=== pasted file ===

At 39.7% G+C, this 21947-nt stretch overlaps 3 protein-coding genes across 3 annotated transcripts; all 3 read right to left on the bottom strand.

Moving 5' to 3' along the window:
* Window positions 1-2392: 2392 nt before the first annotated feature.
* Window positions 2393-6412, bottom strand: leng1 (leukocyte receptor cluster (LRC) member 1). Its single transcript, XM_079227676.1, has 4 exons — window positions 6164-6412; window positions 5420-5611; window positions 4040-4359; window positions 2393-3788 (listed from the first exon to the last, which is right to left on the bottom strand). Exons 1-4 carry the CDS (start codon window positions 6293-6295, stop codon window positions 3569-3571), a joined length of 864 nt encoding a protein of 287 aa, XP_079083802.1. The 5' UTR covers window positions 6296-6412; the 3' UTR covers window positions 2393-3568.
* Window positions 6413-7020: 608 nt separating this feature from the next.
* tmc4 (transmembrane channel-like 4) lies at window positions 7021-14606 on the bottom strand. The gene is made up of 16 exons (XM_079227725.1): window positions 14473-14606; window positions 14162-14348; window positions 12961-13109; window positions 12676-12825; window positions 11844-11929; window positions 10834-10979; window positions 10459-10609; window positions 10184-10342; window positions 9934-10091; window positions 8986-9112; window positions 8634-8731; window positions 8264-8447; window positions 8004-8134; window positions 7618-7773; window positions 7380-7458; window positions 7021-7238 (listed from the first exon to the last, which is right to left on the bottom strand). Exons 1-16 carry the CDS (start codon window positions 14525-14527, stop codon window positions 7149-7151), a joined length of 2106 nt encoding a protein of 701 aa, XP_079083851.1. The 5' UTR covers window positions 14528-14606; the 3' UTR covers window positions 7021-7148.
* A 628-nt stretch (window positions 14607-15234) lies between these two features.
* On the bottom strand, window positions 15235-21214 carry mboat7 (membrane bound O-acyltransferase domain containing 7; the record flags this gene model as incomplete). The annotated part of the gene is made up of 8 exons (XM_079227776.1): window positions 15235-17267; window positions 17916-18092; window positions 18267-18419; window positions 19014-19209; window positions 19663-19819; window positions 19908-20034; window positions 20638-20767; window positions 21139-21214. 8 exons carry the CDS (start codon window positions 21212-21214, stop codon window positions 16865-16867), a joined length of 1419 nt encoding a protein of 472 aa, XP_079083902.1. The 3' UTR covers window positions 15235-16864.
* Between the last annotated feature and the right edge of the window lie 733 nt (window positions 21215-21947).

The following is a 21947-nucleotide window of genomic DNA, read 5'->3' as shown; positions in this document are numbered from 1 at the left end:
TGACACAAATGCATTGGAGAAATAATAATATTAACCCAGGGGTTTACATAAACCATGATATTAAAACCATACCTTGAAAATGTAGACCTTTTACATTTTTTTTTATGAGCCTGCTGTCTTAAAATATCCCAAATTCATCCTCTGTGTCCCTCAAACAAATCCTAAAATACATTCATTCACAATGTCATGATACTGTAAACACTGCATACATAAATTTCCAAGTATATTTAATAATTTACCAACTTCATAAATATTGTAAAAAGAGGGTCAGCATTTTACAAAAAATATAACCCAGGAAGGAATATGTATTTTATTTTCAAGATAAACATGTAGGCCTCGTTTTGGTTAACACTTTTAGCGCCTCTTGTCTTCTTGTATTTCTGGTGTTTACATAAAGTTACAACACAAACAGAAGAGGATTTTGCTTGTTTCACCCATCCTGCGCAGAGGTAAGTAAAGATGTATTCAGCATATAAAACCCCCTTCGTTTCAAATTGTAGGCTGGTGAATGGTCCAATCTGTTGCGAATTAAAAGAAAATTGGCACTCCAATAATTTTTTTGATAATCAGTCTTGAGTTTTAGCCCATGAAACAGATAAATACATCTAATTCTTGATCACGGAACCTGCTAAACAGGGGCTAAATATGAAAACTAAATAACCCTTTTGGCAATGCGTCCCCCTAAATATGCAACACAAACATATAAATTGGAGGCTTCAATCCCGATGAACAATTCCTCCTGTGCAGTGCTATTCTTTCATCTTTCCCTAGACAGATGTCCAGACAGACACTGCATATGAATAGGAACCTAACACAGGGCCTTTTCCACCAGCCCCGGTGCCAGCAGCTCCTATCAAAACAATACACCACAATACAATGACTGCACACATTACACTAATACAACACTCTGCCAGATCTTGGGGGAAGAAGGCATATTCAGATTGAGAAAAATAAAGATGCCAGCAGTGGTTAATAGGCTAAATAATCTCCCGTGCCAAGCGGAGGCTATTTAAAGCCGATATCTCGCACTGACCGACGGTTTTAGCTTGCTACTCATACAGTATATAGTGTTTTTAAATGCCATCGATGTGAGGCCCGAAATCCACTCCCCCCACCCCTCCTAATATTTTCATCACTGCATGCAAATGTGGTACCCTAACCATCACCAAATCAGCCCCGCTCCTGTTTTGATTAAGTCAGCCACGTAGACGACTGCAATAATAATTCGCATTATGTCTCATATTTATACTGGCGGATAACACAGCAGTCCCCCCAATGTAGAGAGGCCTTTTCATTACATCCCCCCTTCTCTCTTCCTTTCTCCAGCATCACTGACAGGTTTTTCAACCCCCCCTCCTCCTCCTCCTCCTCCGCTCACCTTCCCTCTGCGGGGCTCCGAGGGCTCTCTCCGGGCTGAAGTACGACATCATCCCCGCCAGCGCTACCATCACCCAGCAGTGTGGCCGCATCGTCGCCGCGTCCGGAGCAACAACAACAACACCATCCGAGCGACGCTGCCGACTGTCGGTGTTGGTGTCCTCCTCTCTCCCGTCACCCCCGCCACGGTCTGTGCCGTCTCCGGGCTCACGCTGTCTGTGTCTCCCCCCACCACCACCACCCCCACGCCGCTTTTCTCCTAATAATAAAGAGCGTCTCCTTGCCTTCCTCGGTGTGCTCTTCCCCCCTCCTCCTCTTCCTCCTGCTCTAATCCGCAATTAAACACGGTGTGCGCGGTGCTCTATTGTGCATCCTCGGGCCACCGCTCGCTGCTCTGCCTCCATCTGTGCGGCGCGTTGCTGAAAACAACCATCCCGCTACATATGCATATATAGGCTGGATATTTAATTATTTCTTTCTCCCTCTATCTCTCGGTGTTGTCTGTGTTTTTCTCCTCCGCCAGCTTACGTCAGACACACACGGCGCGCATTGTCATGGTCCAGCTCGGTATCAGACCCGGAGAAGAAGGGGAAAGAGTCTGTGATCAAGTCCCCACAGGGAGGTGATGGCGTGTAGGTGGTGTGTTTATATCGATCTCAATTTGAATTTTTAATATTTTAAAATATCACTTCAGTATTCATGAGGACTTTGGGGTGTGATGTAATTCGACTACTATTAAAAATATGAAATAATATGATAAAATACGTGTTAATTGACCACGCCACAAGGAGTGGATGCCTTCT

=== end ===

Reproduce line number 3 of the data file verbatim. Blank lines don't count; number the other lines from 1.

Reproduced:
* Window positions 1-2392: 2392 nt before the first annotated feature.